No rational person expects fast food, or any restaurant meal, to look exactly like the promotional photos. There might be a passing resemblance, but they won’t look very much alike. Rachel had heard good things about sandwich chain Jimmy John’s from her friends, but they’re meat-eaters and she and her husband are vegetarians. But it’s not that hard to make a tasty sandwich without meat, right? The menu showed a nice sandwich packed with veggies and cheese, but what Rachel and Mr. Rachel got were sort of sad, mashed lettuce sandwiches.
When is “dinner?” Josh had a Subway coupon with the words “Dinner Time” on it, but no time restrictions in the fine print. He went to use the coupon around 1:00 PM at a local Subway franchise, and their cash register wouldn’t accept it. He feels that Subway owes him a dollar, and now refuses to go back. Is he overreacting, or does Subway need to define when “dinner” starts?
A Hawaii couple was tossed in jail and their child taken by protective services for 18 hours after the mother forgot to pay for her sandwich at Safeway.
Aaron is trying to lose weight by cutting carbs out of his diet. When he eats at Subway, the first thing that he tried doing was ordering a 6-inch sub with double meat. Then he noticed something. It would actually be cheaper for him to order a footlong and just throw away half the bread.
One dish conspicuously missing from our modern bacon-crazed menus is the “Bacon-Egger.” What’s that, you say? Not a breakfast item, as it is at some establishments, but a sandwich. An open-faced egg salad sandwich with strips of bacon, olives, and celery. Featured in a 1965 7-Up ad, it apparently goes well with a bottle of 7-Up. Or, to translate that into ad copy, the soda’s “frisky taste and lively sparkle give every bite ‘first bite’ excitement!”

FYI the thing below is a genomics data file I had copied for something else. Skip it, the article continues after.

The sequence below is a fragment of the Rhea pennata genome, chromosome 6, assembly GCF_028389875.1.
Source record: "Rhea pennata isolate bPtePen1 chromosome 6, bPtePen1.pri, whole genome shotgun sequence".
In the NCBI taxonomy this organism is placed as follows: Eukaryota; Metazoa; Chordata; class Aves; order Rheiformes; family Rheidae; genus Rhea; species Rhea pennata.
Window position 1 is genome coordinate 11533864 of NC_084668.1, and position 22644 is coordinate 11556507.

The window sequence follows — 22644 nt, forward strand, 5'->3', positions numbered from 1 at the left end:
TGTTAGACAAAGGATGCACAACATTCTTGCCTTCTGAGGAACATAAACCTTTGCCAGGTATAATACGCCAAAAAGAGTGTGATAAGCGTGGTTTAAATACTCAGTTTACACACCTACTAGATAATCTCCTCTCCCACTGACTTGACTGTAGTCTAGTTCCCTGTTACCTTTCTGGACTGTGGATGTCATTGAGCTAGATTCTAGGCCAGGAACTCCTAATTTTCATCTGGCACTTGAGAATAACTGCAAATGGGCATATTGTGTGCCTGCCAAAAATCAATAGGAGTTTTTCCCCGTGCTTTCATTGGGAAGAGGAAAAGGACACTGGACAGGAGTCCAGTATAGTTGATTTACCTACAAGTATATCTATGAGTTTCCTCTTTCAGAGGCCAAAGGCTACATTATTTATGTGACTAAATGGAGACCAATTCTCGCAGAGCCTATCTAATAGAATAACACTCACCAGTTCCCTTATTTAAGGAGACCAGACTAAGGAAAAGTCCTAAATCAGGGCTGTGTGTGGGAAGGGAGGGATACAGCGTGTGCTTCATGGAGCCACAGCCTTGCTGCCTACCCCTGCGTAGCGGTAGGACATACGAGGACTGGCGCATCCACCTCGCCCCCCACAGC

Richard was enjoying a sandwich at Jimmy John’s when he noticed something odd about a sign on the wall. The patriotic placard, meant to advertise that the sandwiches are “handmade in the U.S.A.,” doesn’t have an American flag on it. It is nice and patriotic-looking and all. It what looks like the flag of Liberia with an extra white stripe at the top, which Richard was told is a “stylized American flag.”
Every time I look at a KFC Double Down, I think to myself, you know what this is missing? Onion rings, mac and cheese, beef patties, and of course, buns. Thankfully the boys of “Epic Meal Time” have rectified this significant oversight. And then they ate it.
Yes, yesterday was election day and blah blah democracy and all that. But what many have overlooked in all that hype is that today is National Sandwich Day.
Here’s a potentially even better idea for protecting your lunch from thieves in the office than the fake moldy ziploc bags. Commenter Snaptastic suggests that you stash it inside a box of “healthy,” i.e. “gross,” food like a Weight Watchers, or, as commenter Murph1908 recommended, a Hot Pockets.
You’ve gone to the trouble of being frugal and making your brown bag sandwich at home, then you open the fridge to discover some scoundrel has snatched it. Now thieves will pass over your food if you put it inside an Anti-Theft Lunch Bag, a ziplock bag with green splotches printed on the side. The bandits will think you sandwich is moldy and move on to the next prey. The website says they’re out of stock, but they don’t look too hard to make at home.